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**Press release**

Today the Commission has published two important new documents on the evolution of EU climate policy, a White Paper on the 2030 Framework and a legislative proposal to reform the EU Emissions Trading Scheme.[1] While important advances have been made, there is still important work to be done as Europe prepares its negotiating line for the international climate change agreement in Paris in 2015.

The 2030 White Paper proposes Europe cuts its domestic greenhouse gas emissions by 40% in 2030 relative to 1990 levels, exceeding the 35-40% net reductions that many were expecting to be published. Still, a 40% target in 2030 remains at the very low end of what different effort-sharing models consider an equitable contribution from Europe, pushing the onus of keeping temperature rise below 2 degrees onto other, especially developing countries.[2] As it proceeds with international negotiations, the EU could elect to build on this domestic offer with an enhanced target that might include international offsets.

**Damien Morris, Head of Policy at Sandbag** says:

_“It is encouraging to see the Commission support the 40% domestic target in keeping with the 2050 Roadmap, but more work is needed to ensure Europe actually stays on the cost-effective trajectory to meet its 2050 goals. Unless removed, the surplus allowances in the EU Emissions Trading Scheme threaten to drag Europe dangerously off course to reach this target. As the UK government has proposed, the EU should now prepare to build on this minimum unilateral offer as part of the international negotiations toward an ambitious climate deal in 2015. Furthermore, with 2030 still sixteen years away, there is a clear need to schedule an interim review of this target by 2025 at the latest to duly account for developments in climate science and international effort between now and then.”_

**Emissions Trading Reform Proposals**

Today also saw the Commission release a legislative proposal to amend the Emissions Trading Directive in response to the consultation on structural reform of the carbon market. The Commission has chosen to forego the six options discussed in the annual report, including options to cancel allowances or increase the ambition of the 2020 greenhouse gas target. Instead the Commission has proposed introducing introduce a new “market stability reserve” to the EU ETS from 2021.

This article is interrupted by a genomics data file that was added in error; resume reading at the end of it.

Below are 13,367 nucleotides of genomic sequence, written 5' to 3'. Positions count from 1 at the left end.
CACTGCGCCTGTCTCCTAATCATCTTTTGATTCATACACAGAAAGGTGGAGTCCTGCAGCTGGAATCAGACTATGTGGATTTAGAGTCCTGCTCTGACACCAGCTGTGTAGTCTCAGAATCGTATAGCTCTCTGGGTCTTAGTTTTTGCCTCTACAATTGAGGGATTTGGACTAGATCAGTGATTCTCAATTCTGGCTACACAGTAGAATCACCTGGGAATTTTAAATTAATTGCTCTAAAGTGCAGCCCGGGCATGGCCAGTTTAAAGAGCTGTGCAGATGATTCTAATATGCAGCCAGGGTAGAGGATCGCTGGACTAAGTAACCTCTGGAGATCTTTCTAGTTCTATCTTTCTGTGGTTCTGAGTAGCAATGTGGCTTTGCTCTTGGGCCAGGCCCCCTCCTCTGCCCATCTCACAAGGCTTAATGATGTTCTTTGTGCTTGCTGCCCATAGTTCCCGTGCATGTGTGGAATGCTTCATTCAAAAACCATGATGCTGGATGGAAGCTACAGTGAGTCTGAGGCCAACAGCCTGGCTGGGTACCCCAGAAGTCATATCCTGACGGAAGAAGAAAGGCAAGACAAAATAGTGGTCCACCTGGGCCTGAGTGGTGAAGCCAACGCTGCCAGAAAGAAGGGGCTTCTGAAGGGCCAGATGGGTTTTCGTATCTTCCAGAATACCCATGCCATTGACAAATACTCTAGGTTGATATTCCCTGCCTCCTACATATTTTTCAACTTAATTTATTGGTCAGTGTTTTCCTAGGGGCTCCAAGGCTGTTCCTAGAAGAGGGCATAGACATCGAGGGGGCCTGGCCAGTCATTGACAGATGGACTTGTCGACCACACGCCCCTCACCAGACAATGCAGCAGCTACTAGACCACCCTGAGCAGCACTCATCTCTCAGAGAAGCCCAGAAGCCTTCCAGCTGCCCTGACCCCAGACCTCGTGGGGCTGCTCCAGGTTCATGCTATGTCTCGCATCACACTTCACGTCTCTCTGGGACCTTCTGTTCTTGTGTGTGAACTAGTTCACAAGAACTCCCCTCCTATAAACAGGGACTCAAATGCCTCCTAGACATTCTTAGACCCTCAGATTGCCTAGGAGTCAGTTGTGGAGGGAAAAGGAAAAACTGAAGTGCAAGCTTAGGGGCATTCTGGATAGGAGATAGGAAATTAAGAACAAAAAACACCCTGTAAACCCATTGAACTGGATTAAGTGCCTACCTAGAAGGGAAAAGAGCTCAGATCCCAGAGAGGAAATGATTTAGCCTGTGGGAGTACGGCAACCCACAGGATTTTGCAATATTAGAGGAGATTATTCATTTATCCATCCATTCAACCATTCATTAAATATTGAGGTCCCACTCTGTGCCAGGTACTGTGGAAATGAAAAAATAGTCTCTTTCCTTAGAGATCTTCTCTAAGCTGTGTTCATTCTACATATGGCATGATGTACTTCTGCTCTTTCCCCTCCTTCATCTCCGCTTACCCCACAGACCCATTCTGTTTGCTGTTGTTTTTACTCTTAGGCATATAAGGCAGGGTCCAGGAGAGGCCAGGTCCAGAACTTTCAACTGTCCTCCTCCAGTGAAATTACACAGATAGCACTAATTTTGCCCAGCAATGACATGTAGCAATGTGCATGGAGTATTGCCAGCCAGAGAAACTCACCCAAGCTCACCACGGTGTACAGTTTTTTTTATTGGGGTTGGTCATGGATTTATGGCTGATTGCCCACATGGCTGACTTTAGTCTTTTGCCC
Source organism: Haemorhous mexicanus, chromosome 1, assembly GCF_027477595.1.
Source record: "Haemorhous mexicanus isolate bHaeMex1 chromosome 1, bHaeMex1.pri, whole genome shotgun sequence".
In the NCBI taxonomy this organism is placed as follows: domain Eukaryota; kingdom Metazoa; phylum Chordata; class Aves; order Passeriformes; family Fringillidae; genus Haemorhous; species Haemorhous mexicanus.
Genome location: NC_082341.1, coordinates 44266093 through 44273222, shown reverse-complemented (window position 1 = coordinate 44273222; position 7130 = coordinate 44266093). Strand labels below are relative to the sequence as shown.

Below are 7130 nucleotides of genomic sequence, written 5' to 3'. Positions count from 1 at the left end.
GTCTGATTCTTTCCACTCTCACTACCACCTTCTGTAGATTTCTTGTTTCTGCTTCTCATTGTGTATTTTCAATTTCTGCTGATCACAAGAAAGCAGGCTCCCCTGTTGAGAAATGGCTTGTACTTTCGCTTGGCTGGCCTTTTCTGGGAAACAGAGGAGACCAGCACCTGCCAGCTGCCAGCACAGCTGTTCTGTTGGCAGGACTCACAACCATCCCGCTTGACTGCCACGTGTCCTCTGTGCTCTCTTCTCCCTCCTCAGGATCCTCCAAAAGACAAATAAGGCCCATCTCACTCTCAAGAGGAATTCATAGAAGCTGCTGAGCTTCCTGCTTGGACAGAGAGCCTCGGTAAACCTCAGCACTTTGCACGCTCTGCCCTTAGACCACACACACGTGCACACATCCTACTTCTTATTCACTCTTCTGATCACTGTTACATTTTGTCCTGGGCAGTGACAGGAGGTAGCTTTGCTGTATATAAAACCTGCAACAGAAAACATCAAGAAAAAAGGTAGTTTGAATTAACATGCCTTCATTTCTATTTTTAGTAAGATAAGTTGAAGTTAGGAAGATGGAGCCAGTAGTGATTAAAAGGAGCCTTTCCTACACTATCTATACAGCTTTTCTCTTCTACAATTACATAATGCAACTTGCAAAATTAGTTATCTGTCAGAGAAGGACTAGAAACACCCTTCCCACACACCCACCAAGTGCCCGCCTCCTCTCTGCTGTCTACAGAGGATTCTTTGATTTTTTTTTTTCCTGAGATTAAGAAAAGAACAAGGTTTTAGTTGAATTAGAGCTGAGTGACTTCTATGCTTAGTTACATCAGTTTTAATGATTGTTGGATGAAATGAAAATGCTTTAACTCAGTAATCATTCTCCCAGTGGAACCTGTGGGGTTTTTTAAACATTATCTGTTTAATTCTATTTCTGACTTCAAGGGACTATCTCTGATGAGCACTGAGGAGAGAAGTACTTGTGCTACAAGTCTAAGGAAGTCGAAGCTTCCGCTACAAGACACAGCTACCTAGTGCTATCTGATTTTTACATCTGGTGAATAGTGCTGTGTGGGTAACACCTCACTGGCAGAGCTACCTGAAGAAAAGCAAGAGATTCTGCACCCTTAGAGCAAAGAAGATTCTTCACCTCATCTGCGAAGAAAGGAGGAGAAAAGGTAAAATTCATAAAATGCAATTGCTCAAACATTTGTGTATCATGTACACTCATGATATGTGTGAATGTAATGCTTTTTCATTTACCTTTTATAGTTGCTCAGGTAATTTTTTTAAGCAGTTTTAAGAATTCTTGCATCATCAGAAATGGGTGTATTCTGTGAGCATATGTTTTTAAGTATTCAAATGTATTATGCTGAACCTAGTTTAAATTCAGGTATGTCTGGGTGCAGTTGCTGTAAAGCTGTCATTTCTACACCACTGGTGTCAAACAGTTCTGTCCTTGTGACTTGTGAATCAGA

Morris continues:

_“We welcome the Commission’s proposals to increase the pace of emission reductions in the EU ETS. This will not only help to deliver the 2030 target but will also better align the scheme with Europe’s 2050 goals; that said, the Commission has missed an important opportunity to remove the glut of carbon allowances in the system right now. The market stability reserve proposed to address these will not kick in until 2021 and will only remove these on a temporary basis. A measure to cancel carbon allowances from auction is still urgently required to get these out of the system and to prevent carbon lock-in over the 2020’s.”_

ENDS

[1] [EU Commission 2030 climate and energy goals](http://ec.europa.eu/clima/news/articles/news_2014012202_en.htm “”)

[2] A recent [study by Ecofys](http://www.ecofys.com/en/blog/what-is-a-fair-contribution-of-the-eu-to-the-2c-limit “”) finds Europe’s fair share of international effort requires a 2030 target anywhere between 39% and 79% with a median value of 49%. [Sandbag’s effort sharing approach](http://www.sandbag.org.uk/site_media/pdfs/reports/The_Sovereign_Emissions_Rights_Framework_1.pdf “”) indicates a 65% target is appropriate.